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What drives great sales results and what holds companies back?
As fractional sales leaders, we at INDICATOR work on the front lines of a wide range of businesses. This gifts us a unique position from which to observe, absorb and influence best practice in the sales sphere. We see businesses outperforming their peers, and we understand why.

We witness trends, styles, entrenched views and changes in the way people lead businesses and conduct their sales processes, regardless of the sector in which they operate. In a challenging economic environment, it can pay to seek out any gaps that may be hindering your business potential. 

Here are a couple of examples of such gaps I have witnessed while working with businesses recently, which may be relevant for you to consider.

1. Low customer connection post-deal close

I often see companies focusing on new business development at the expense of existing customer success. Too often, a gap between sales team and client is allowed to grow post-deal close. This disconnect has the potential to dim your brand, dissuade client loyalty and can represent a missed opportunity for referrals and new business development.

Trust builds credibility. Credibility builds trust. In sales, this can be underpinned by perceived self-interest, ie. Are you here just to deliver a sale or do you have a genuine interest in helping your prospects beyond sealing the deal? 

Which side of the coin your sales team sits on can be demonstrated not only through actions, but through words. Beyond the maintenance of strong one-on-one relationships with clients, post-sale, your company can highlight its customer-centric approach by well told, genuine customer stories. 

Real world examples of client relationship success stories can go a long way to building trust and credibility, assisting you in retaining and growing your client base. 

Maintaining a focus on driving internal company dialogue around customers’ experiences can have a powerful impact on the way your sales team operates. The more success stories that are shared, the more will tend to generate. Encourage your sales team to relate to customers’ goals being achieved. Ensure they see this as equally important to achieving their KPIs.
If clients are often handed over to onboarding/operations/customer service functions within your business, with sales team visibility and client contact being reduced in the process, consider the impact this has. Beyond the customers’ potential disappointment at being shifted away from a flourishing relationship, salespeople miss out on being an invested part of so many businesses and their professional – and personal – stories. 

In summary, a common gap we see is a missed opportunity that stems from not having a whole team focus on the customer journey. More excited customers lead to more excited sales teams, and vice versa. That’s a pretty good formula for sales growth.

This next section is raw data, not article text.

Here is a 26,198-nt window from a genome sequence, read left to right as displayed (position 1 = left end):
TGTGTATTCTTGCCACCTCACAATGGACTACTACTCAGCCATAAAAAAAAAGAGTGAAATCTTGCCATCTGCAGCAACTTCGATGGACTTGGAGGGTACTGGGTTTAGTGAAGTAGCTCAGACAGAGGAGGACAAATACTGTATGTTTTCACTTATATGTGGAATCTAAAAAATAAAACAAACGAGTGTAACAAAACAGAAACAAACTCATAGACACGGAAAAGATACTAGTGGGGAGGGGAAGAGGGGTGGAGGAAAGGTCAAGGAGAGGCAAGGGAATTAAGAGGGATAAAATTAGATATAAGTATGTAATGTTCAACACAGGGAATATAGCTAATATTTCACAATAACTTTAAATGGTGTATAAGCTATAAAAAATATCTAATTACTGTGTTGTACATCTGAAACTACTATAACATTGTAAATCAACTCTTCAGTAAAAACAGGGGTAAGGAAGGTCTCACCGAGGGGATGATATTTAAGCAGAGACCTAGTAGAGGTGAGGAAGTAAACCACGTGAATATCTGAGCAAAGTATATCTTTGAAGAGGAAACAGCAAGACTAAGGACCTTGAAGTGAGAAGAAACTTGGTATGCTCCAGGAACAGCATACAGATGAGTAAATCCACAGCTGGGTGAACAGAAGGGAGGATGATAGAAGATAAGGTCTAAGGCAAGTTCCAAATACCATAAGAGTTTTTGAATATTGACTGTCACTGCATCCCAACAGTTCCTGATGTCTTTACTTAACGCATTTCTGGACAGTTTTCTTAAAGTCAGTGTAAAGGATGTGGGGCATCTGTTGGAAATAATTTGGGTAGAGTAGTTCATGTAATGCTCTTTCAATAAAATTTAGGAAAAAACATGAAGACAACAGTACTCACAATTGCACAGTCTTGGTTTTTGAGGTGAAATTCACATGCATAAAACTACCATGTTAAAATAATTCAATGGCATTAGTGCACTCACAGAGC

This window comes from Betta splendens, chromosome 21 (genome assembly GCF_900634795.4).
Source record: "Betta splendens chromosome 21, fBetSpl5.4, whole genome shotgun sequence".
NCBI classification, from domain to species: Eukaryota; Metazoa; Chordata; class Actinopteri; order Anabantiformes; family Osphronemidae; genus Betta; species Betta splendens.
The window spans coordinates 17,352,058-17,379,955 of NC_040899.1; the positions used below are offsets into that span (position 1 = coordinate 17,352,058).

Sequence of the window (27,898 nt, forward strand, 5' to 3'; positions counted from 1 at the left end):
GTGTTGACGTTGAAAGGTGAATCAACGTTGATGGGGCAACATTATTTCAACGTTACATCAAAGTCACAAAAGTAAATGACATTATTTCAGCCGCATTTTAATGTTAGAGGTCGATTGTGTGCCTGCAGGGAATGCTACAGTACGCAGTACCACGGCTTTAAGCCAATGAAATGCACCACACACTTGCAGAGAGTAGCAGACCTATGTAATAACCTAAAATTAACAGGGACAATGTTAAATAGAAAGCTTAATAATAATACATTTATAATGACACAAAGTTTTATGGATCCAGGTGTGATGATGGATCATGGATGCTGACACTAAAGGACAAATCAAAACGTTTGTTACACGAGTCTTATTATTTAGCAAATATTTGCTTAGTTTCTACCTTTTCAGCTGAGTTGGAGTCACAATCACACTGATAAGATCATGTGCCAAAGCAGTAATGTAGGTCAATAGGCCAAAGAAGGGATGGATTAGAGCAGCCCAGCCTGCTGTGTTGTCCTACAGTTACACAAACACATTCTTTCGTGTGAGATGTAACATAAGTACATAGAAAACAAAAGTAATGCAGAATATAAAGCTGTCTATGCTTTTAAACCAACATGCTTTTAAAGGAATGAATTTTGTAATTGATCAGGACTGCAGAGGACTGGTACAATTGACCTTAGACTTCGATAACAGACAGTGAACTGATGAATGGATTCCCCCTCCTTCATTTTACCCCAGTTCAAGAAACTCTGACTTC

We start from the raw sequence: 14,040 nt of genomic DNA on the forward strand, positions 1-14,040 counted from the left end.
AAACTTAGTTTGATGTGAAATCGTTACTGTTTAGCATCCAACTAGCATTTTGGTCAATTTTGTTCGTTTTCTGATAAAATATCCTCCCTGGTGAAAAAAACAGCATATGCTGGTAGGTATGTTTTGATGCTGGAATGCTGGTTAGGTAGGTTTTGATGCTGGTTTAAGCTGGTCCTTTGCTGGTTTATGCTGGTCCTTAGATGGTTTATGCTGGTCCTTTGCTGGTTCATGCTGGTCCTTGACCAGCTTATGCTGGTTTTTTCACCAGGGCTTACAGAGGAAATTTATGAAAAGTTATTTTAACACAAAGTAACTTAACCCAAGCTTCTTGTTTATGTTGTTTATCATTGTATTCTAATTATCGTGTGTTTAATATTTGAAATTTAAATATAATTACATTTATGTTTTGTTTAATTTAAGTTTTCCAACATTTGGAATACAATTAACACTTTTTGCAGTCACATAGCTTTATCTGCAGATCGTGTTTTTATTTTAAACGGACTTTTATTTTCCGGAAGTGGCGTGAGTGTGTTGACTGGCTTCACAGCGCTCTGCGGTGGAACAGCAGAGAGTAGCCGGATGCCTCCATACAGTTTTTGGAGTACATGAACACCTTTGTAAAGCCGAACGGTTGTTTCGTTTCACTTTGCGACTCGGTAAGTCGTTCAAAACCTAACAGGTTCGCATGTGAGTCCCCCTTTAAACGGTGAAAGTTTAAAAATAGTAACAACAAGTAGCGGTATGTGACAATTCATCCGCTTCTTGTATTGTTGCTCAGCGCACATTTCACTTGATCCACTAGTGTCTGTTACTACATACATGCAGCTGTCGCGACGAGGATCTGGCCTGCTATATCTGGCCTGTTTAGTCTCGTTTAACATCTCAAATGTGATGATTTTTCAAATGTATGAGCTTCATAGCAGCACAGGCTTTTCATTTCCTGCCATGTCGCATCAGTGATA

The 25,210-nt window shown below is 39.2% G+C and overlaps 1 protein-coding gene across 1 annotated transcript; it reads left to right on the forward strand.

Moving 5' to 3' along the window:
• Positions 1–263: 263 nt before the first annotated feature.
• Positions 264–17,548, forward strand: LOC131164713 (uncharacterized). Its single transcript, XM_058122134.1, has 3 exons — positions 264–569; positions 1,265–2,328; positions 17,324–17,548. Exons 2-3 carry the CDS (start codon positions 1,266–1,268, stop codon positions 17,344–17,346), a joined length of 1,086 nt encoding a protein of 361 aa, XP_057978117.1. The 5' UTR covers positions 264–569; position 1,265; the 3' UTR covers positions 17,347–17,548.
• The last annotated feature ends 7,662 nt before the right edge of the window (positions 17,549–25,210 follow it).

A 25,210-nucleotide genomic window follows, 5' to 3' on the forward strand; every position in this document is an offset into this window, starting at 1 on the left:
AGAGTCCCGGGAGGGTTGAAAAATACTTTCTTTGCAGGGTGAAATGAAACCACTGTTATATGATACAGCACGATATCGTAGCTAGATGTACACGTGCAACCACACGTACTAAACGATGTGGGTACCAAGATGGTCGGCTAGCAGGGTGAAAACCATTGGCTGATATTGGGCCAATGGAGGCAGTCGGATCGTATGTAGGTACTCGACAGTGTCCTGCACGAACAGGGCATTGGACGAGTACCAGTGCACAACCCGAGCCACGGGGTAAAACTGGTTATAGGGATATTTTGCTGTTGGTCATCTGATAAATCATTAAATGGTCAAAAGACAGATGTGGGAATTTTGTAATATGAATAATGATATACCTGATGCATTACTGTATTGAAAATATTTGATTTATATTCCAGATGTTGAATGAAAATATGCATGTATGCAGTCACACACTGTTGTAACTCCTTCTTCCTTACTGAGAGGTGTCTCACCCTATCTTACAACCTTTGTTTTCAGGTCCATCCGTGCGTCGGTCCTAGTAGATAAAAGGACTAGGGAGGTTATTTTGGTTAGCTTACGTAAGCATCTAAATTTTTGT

2. Underutilised Customer Relationship Management system, or worse – no CRM.  

How often we see this: Sales business leaders not seeing, believing in and promoting the value of a fully functioning CRM. A common view of CRM for many sales teams is, ‘that’s where we go to add a few new customer records, tick a box and add marginally qualified lists prospects to the system, where we leave them to die’. Harsh? But so often true.

Usually, we see low engagement with CRM is due to sales teams seeing this as ‘just another bit of admin’. Or alternatively, ‘big brother is wanting to keep an eye on me’. 

What I know, from years of experience, is that a well set up CRM, utilised to support and enable the sales function can quickly be viewed as admin with benefits! What’s more, the best sales teams view CRM as a valuable, even essential tool that helps them be that point of difference others are often struggling to create.

If you are in a market or environment where technology is not yet being widely – and effectively – utilised by your competitors (yes, this is a rapidly shrinking pool), you have a window of opportunity to get ahead. Connecting everyone in your value chain to ‘one source of truth’, and having reliable, personalised communication cycles improves visibility and can predicate success in customer interactions.

Creating a central connection for all leads to better shared understanding. This can clarify and smooth the customer journey, providing a means through which any member of your sales team can pick up a conversation, at any stage of the process. Doesn’t everyone love that feeling when someone remembers us? Or when someone recalls details that make us feel listened to and valued? With an effective, fully functioning CRM system, this level of customer service and sales experience can be achieved at any scale.

As a sales leader working across multiple businesses and industries, I have a clear picture of how a CRM can supercharge sales teams, and I advocate this to all business sales leaders and stakeholders I work with. Effectively utilising CRM is a constantly evolving and sometimes challenging journey but, trust me, it’s worth it. 

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